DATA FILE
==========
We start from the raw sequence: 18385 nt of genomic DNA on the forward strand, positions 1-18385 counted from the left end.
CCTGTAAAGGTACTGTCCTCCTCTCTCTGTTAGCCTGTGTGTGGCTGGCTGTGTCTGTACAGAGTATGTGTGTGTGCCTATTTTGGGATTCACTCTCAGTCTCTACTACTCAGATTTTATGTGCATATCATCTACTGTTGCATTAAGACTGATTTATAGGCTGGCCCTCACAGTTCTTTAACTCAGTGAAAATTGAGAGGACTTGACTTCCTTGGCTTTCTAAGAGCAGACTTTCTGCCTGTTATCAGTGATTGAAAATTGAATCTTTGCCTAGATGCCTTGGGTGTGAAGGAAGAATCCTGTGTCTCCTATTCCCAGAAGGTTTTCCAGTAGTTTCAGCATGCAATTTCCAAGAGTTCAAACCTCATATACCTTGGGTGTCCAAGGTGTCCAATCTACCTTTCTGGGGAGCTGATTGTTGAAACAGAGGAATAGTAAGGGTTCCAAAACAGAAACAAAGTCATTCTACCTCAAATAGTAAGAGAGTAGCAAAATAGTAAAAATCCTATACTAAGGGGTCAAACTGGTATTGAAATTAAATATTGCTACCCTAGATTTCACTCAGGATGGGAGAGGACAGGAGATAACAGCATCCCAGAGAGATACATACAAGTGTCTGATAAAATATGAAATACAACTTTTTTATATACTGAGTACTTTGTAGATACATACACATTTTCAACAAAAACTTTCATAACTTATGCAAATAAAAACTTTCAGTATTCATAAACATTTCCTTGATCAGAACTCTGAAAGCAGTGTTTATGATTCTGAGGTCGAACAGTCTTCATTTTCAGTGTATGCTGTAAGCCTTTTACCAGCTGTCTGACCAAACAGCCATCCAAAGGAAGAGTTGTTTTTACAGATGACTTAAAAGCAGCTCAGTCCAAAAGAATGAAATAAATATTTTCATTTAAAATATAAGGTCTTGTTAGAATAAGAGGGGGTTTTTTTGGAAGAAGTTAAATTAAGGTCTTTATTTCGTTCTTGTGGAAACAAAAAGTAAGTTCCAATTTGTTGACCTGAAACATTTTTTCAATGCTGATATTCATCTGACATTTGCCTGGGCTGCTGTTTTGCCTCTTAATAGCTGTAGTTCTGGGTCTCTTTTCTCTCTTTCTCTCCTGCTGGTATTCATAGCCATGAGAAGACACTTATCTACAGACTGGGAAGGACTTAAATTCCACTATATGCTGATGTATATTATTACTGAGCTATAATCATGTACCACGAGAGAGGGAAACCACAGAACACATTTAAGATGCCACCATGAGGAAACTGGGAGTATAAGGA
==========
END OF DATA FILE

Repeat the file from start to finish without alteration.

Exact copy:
We start from the raw sequence: 18385 nt of genomic DNA on the forward strand, positions 1-18385 counted from the left end.
CCTGTAAAGGTACTGTCCTCCTCTCTCTGTTAGCCTGTGTGTGGCTGGCTGTGTCTGTACAGAGTATGTGTGTGTGCCTATTTTGGGATTCACTCTCAGTCTCTACTACTCAGATTTTATGTGCATATCATCTACTGTTGCATTAAGACTGATTTATAGGCTGGCCCTCACAGTTCTTTAACTCAGTGAAAATTGAGAGGACTTGACTTCCTTGGCTTTCTAAGAGCAGACTTTCTGCCTGTTATCAGTGATTGAAAATTGAATCTTTGCCTAGATGCCTTGGGTGTGAAGGAAGAATCCTGTGTCTCCTATTCCCAGAAGGTTTTCCAGTAGTTTCAGCATGCAATTTCCAAGAGTTCAAACCTCATATACCTTGGGTGTCCAAGGTGTCCAATCTACCTTTCTGGGGAGCTGATTGTTGAAACAGAGGAATAGTAAGGGTTCCAAAACAGAAACAAAGTCATTCTACCTCAAATAGTAAGAGAGTAGCAAAATAGTAAAAATCCTATACTAAGGGGTCAAACTGGTATTGAAATTAAATATTGCTACCCTAGATTTCACTCAGGATGGGAGAGGACAGGAGATAACAGCATCCCAGAGAGATACATACAAGTGTCTGATAAAATATGAAATACAACTTTTTTATATACTGAGTACTTTGTAGATACATACACATTTTCAACAAAAACTTTCATAACTTATGCAAATAAAAACTTTCAGTATTCATAAACATTTCCTTGATCAGAACTCTGAAAGCAGTGTTTATGATTCTGAGGTCGAACAGTCTTCATTTTCAGTGTATGCTGTAAGCCTTTTACCAGCTGTCTGACCAAACAGCCATCCAAAGGAAGAGTTGTTTTTACAGATGACTTAAAAGCAGCTCAGTCCAAAAGAATGAAATAAATATTTTCATTTAAAATATAAGGTCTTGTTAGAATAAGAGGGGGTTTTTTTGGAAGAAGTTAAATTAAGGTCTTTATTTCGTTCTTGTGGAAACAAAAAGTAAGTTCCAATTTGTTGACCTGAAACATTTTTTCAATGCTGATATTCATCTGACATTTGCCTGGGCTGCTGTTTTGCCTCTTAATAGCTGTAGTTCTGGGTCTCTTTTCTCTCTTTCTCTCCTGCTGGTATTCATAGCCATGAGAAGACACTTATCTACAGACTGGGAAGGACTTAAATTCCACTATATGCTGATGTATATTATTACTGAGCTATAATCATGTACCACGAGAGAGGGAAACCACAGAACACATTTAAGATGCCACCATGAGGAAACTGGGAGTATAAGGA